TIPWG newsletter March/April: New targets to protect biodiversity must include farmers and agriculture

In a brilliant article by Anja Gassner, Global Landscapes Forum science advisor and Senior Scientist World Agroforestry (ICRAF), Philip Dobiee Senior Fellow, World Agroforestry (ICRAF) and Terry Sunderland, Professor in the Faculty of Forestry, University of British Columbia, the authors make a bold statement:

‘The UN Convention on Biological Diversity – a legally-binding international treaty – currently negotiating new targets for the next 30 years is about to make a mistake.’

If true, this is a mistake that will have huge ramifications on the conservation of global biodiversity. So, what is the mistake?

The new targets fail to recognize the potential of managing agricultural landscapes for biodiversity, instead, the concentration is primarily on already protected areas. The authors make the point that in its “modified zero draft” released in October, of the 20 targets only one refers to agricultural and other managed ecosystems and here the focus is on biodiversity of food.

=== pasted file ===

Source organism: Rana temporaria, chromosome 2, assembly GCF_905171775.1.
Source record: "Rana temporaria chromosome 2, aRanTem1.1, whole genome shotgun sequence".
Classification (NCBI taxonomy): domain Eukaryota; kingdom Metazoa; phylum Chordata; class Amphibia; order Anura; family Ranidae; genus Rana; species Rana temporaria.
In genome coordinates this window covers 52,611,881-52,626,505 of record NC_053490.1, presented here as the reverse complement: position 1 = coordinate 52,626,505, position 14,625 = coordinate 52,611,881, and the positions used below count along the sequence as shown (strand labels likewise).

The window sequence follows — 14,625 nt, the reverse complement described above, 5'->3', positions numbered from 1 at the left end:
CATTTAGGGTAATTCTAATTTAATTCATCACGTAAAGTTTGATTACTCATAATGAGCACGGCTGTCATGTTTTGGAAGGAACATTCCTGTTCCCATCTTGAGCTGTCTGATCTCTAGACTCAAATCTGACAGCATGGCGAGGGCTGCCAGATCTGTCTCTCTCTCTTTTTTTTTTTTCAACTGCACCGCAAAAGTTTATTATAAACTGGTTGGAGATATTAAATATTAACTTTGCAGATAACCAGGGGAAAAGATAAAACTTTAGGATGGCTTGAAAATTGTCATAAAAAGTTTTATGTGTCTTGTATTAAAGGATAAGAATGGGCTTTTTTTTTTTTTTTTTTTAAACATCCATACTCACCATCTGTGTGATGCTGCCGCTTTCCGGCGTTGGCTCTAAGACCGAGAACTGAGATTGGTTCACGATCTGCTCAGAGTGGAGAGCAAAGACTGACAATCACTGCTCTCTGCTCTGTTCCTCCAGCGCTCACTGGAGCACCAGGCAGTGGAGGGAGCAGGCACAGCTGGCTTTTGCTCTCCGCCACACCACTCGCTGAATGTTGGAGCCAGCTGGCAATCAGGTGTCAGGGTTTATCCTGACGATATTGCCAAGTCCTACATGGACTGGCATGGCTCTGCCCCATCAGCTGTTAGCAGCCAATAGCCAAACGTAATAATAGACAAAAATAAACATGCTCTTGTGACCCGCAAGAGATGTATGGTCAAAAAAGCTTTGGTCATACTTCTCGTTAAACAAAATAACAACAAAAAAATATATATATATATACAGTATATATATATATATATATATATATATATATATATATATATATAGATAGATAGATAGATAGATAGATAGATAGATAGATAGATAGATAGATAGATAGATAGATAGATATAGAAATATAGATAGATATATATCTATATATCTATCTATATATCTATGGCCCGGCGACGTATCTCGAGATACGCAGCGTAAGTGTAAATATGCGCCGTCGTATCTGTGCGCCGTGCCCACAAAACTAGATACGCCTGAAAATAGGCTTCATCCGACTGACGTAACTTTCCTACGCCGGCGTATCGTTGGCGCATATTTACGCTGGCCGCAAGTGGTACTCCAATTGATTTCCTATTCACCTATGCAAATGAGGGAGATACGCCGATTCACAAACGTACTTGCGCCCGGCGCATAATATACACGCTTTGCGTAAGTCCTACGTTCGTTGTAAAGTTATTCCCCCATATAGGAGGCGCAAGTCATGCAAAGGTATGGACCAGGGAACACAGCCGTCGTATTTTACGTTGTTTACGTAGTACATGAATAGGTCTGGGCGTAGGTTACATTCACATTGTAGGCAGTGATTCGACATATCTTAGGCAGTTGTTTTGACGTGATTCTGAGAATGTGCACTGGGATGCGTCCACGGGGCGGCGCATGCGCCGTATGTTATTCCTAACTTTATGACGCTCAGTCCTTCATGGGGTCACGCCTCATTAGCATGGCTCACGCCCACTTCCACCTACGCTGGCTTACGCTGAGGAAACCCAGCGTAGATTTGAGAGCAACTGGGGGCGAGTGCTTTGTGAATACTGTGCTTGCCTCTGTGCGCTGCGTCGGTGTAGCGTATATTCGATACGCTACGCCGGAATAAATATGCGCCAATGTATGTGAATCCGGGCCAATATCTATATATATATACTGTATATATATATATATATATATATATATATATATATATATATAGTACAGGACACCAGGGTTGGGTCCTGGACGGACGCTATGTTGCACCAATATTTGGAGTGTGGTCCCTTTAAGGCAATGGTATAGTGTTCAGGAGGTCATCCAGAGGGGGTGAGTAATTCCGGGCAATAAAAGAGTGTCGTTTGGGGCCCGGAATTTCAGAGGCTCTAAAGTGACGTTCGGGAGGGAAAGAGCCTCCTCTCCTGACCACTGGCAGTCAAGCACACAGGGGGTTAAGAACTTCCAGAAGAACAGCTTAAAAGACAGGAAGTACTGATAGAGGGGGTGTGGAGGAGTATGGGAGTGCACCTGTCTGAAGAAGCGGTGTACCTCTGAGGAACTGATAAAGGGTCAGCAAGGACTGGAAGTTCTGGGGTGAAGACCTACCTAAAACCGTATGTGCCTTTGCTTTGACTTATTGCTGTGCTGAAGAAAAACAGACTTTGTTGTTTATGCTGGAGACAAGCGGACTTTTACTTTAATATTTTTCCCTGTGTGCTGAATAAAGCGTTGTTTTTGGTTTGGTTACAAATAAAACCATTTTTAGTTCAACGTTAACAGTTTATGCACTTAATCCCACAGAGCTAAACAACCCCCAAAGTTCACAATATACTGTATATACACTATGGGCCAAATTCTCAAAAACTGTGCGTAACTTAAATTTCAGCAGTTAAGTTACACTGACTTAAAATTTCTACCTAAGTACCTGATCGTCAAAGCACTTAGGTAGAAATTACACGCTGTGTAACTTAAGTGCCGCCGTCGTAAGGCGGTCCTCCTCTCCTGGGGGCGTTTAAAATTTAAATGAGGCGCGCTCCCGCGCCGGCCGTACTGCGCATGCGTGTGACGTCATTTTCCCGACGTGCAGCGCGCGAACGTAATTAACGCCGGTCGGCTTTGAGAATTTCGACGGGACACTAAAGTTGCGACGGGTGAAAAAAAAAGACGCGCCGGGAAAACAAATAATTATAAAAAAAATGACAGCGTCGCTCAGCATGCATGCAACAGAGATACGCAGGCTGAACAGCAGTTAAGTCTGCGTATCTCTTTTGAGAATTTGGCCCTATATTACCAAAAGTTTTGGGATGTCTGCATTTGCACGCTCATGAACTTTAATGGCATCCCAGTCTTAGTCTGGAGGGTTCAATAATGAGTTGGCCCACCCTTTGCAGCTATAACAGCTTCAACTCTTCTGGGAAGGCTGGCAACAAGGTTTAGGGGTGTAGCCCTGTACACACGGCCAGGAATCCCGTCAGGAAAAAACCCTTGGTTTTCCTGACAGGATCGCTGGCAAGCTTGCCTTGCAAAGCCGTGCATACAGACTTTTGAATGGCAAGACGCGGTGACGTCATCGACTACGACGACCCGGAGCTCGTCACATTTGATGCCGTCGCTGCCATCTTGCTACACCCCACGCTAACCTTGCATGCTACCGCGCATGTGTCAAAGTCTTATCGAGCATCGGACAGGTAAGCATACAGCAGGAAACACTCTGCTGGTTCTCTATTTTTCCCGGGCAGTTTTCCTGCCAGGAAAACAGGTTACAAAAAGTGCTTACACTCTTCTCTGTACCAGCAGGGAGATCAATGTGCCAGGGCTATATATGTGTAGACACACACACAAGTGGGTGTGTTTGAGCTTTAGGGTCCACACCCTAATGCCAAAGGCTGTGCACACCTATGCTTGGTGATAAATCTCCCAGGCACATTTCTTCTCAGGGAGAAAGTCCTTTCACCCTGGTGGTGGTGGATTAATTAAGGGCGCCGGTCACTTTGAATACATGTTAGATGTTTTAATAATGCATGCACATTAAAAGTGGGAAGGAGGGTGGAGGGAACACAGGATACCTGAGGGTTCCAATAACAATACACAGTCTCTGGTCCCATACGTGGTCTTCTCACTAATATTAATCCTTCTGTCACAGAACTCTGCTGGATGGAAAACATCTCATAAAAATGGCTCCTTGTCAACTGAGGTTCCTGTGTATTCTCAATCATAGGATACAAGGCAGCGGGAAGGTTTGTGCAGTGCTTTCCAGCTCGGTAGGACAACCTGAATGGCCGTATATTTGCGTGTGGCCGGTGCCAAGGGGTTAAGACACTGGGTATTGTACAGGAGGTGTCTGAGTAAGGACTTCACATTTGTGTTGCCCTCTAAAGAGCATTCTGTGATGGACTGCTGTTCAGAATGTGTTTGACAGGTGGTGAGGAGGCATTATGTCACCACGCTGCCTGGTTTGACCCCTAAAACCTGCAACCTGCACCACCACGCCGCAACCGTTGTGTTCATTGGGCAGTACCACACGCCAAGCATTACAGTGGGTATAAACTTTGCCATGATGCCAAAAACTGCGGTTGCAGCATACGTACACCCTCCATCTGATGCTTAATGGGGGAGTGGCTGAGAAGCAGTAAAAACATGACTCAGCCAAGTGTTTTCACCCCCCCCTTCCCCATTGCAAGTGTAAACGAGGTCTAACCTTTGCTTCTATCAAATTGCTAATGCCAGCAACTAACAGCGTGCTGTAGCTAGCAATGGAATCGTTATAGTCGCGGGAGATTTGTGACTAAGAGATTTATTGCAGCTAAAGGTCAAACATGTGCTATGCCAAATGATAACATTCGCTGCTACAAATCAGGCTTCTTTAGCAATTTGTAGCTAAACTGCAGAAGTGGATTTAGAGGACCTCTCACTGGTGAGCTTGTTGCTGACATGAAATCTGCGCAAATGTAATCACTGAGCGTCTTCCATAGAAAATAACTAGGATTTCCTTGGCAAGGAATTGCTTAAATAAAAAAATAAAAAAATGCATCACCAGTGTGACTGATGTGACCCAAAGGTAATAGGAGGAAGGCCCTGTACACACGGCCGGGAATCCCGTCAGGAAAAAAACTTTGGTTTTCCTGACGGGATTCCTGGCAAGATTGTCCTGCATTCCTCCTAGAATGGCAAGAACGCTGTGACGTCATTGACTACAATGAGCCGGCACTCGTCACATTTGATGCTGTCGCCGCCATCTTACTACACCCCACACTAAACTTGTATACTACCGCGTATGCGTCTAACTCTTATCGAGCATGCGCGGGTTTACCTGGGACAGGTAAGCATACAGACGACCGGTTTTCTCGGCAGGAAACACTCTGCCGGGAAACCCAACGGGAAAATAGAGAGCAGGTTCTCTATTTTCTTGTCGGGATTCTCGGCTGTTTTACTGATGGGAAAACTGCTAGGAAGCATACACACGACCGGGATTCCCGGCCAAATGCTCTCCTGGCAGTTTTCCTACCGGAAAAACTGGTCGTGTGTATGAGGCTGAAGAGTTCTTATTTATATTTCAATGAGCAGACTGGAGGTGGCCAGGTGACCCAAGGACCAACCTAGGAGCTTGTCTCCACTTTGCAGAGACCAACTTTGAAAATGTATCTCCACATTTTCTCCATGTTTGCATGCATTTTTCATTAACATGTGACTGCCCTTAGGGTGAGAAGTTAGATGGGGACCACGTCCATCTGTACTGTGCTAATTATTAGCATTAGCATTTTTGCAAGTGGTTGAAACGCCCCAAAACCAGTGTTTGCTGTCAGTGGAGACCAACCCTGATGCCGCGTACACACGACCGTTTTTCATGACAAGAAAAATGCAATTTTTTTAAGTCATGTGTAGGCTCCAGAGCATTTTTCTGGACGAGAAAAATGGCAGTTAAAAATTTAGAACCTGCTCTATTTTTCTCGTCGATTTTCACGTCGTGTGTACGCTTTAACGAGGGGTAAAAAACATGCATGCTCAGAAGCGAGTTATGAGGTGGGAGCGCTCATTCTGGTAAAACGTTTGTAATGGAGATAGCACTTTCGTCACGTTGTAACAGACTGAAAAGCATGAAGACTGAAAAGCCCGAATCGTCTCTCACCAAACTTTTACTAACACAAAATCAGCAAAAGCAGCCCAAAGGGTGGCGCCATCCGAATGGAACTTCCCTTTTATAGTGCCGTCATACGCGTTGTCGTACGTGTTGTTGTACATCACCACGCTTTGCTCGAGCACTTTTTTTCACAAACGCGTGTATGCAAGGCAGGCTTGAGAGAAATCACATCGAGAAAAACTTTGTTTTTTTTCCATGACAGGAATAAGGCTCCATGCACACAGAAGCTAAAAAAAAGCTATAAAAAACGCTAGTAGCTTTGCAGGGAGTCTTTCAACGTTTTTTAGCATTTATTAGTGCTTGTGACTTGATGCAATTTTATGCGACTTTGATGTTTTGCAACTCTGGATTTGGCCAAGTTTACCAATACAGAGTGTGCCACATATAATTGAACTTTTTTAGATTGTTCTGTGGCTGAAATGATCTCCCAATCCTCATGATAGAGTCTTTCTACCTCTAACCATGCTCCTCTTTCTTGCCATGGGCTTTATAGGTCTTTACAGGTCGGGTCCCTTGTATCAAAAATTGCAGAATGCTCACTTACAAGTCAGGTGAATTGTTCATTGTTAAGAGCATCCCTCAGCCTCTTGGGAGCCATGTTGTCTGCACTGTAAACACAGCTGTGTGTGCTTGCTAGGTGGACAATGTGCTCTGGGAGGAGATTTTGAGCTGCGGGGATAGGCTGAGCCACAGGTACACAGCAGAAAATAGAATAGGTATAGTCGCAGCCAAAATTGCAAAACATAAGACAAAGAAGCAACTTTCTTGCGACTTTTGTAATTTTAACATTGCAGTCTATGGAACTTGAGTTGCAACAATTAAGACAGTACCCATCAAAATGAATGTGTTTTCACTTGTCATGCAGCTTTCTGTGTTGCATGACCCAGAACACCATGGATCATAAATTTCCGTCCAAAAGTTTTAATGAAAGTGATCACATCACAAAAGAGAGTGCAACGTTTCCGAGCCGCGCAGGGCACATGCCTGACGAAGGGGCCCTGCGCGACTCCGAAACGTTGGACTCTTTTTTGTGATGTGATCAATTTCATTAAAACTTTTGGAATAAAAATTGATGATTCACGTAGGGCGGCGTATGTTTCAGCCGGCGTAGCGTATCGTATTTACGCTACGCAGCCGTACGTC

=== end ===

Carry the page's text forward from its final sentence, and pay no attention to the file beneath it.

As a result, the document misses the point that agroecosystems can contribute to conservation by providing habitat to wild species through harbouring fragments of natural habitats, such as indigenous forests and wetlands. A sentiment echoed by the South African Forestry Industry.

The authors argue the need to look beyond formally protected areas, which cover only a limited percentage of the world’s land and sea mass and recognize the importance of agriculture for conservation which they see as, “the best way to protect Africa’s biodiversity.. …integrating conservation measures into working land, which will also create jobs and income opportunities for farming communities.” By drawing attention away from this huge stock of land, the authors point out that the International Treaty misses the opportunity to bring ministries of agriculture and the environment together to tackle one of the biggest challenges of the decade.


Photo credit: David Everard

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